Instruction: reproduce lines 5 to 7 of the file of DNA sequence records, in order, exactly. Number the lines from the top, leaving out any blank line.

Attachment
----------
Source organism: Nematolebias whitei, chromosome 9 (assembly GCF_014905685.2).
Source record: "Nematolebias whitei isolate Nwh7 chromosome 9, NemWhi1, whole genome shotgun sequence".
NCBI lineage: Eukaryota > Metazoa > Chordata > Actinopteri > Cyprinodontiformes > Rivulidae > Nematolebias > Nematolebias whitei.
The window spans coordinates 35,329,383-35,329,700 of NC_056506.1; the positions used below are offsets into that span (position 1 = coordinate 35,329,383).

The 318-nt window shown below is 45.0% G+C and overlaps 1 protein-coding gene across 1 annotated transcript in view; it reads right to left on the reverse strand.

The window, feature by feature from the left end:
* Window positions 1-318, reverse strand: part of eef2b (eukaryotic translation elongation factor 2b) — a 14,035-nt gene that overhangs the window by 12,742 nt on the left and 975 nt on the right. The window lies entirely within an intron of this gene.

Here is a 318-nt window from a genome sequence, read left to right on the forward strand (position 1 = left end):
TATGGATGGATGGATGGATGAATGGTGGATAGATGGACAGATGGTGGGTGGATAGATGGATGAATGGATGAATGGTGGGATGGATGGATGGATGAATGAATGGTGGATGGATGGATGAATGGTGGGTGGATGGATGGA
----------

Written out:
The 318-nt window shown below is 45.0% G+C and overlaps 1 protein-coding gene across 1 annotated transcript in view; it reads right to left on the reverse strand.

The window, feature by feature from the left end:
* Window positions 1-318, reverse strand: part of eef2b (eukaryotic translation elongation factor 2b) — a 14,035-nt gene that overhangs the window by 12,742 nt on the left and 975 nt on the right. The window lies entirely within an intron of this gene.